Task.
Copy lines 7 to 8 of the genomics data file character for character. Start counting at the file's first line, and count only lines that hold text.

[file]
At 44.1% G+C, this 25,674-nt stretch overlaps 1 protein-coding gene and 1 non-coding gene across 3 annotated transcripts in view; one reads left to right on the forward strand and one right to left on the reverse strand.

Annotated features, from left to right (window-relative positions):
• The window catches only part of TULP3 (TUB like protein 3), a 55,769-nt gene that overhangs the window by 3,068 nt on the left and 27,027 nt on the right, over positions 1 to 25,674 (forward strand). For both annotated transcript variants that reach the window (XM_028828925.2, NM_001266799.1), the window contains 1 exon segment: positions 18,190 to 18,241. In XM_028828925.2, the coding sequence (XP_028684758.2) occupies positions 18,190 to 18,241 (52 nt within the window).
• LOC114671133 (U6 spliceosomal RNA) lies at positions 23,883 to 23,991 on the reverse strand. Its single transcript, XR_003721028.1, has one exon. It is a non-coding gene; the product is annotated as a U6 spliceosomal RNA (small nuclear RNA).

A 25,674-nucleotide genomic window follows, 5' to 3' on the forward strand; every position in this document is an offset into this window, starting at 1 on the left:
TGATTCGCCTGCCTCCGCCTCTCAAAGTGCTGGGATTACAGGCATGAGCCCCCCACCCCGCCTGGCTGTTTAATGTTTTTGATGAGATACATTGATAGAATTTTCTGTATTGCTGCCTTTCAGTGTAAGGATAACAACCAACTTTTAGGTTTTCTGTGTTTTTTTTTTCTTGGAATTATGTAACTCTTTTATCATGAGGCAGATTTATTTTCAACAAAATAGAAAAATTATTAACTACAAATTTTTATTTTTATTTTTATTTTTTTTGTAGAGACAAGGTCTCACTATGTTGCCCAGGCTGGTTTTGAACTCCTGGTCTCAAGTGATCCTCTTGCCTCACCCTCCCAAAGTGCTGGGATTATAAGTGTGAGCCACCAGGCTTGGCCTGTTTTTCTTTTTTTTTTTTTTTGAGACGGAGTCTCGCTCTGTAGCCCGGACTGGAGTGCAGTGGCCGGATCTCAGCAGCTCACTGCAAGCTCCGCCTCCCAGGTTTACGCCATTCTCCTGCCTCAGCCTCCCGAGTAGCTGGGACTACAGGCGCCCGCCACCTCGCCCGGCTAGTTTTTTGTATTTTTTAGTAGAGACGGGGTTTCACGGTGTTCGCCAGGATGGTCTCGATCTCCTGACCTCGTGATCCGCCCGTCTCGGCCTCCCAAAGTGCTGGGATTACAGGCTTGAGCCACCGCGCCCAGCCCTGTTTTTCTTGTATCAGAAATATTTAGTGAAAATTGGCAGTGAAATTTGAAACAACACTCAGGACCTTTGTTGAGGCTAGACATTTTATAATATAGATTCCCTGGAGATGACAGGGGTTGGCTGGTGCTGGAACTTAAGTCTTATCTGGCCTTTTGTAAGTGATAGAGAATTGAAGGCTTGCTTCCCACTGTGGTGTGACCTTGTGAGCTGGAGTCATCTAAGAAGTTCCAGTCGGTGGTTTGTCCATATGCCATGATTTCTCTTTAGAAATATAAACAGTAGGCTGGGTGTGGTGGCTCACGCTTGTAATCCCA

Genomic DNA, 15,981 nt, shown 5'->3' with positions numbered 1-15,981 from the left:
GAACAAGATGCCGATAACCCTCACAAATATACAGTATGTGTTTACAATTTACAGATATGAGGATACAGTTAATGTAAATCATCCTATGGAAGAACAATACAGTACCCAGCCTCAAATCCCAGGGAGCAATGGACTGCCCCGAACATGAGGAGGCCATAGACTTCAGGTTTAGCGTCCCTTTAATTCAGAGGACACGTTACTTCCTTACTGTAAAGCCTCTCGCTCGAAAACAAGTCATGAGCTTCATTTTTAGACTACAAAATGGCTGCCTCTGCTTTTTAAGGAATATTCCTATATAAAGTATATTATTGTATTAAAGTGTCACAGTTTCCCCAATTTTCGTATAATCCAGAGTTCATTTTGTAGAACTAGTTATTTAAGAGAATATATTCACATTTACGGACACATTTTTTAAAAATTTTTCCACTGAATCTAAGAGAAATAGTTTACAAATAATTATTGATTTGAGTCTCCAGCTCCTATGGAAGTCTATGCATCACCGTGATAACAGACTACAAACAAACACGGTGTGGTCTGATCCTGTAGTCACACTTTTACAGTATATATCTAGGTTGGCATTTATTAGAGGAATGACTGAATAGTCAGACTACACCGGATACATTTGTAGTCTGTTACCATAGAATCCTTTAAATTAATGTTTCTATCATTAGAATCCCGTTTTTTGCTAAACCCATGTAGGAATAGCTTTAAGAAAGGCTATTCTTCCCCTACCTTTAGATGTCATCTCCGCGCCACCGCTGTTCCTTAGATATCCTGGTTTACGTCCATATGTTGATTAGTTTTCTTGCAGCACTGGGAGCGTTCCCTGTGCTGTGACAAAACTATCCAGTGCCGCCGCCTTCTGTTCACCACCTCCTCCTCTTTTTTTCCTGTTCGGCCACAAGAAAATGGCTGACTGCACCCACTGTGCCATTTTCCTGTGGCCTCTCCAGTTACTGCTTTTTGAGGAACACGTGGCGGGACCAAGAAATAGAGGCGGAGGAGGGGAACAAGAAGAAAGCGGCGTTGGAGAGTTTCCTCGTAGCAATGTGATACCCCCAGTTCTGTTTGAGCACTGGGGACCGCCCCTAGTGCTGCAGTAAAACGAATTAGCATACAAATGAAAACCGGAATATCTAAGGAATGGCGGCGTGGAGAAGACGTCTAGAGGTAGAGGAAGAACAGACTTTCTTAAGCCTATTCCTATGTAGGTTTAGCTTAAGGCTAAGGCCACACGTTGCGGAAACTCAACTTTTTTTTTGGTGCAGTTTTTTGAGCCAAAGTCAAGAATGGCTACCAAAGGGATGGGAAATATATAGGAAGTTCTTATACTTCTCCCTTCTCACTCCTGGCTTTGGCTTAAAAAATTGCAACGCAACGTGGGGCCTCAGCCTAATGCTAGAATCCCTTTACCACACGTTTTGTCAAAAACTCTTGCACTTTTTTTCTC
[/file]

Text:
Genomic DNA, 15,981 nt, shown 5'->3' with positions numbered 1-15,981 from the left:
GAACAAGATGCCGATAACCCTCACAAATATACAGTATGTGTTTACAATTTACAGATATGAGGATACAGTTAATGTAAATCATCCTATGGAAGAACAATACAGTACCCAGCCTCAAATCCCAGGGAGCAATGGACTGCCCCGAACATGAGGAGGCCATAGACTTCAGGTTTAGCGTCCCTTTAATTCAGAGGACACGTTACTTCCTTACTGTAAAGCCTCTCGCTCGAAAACAAGTCATGAGCTTCATTTTTAGACTACAAAATGGCTGCCTCTGCTTTTTAAGGAATATTCCTATATAAAGTATATTATTGTATTAAAGTGTCACAGTTTCCCCAATTTTCGTATAATCCAGAGTTCATTTTGTAGAACTAGTTATTTAAGAGAATATATTCACATTTACGGACACATTTTTTAAAAATTTTTCCACTGAATCTAAGAGAAATAGTTTACAAATAATTATTGATTTGAGTCTCCAGCTCCTATGGAAGTCTATGCATCACCGTGATAACAGACTACAAACAAACACGGTGTGGTCTGATCCTGTAGTCACACTTTTACAGTATATATCTAGGTTGGCATTTATTAGAGGAATGACTGAATAGTCAGACTACACCGGATACATTTGTAGTCTGTTACCATAGAATCCTTTAAATTAATGTTTCTATCATTAGAATCCCGTTTTTTGCTAAACCCATGTAGGAATAGCTTTAAGAAAGGCTATTCTTCCCCTACCTTTAGATGTCATCTCCGCGCCACCGCTGTTCCTTAGATATCCTGGTTTACGTCCATATGTTGATTAGTTTTCTTGCAGCACTGGGAGCGTTCCCTGTGCTGTGACAAAACTATCCAGTGCCGCCGCCTTCTGTTCACCACCTCCTCCTCTTTTTTTCCTGTTCGGCCACAAGAAAATGGCTGACTGCACCCACTGTGCCATTTTCCTGTGGCCTCTCCAGTTACTGCTTTTTGAGGAACACGTGGCGGGACCAAGAAATAGAGGCGGAGGAGGGGAACAAGAAGAAAGCGGCGTTGGAGAGTTTCCTCGTAGCAATGTGATACCCCCAGTTCTGTTTGAGCACTGGGGACCGCCCCTAGTGCTGCAGTAAAACGAATTAGCATACAAATGAAAACCGGAATATCTAAGGAATGGCGGCGTGGAGAAGACGTCTAGAGGTAGAGGAAGAACAGACTTTCTTAAGCCTATTCCTATGTAGGTTTAGCTTAAGGCTAAGGCCACACGTTGCGGAAACTCAACTTTTTTTTTGGTGCAGTTTTTTGAGCCAAAGTCAAGAATGGCTACCAAAGGGATGGGAAATATATAGGAAGTTCTTATACTTCTCCCTTCTCACTCCTGGCTTTGGCTTAAAAAATTGCAACGCAACGTGGGGCCTCAGCCTAATGCTAGAATCCCTTTACCACACGTTTTGTCAAAAACTCTTGCACTTTTTTTCTC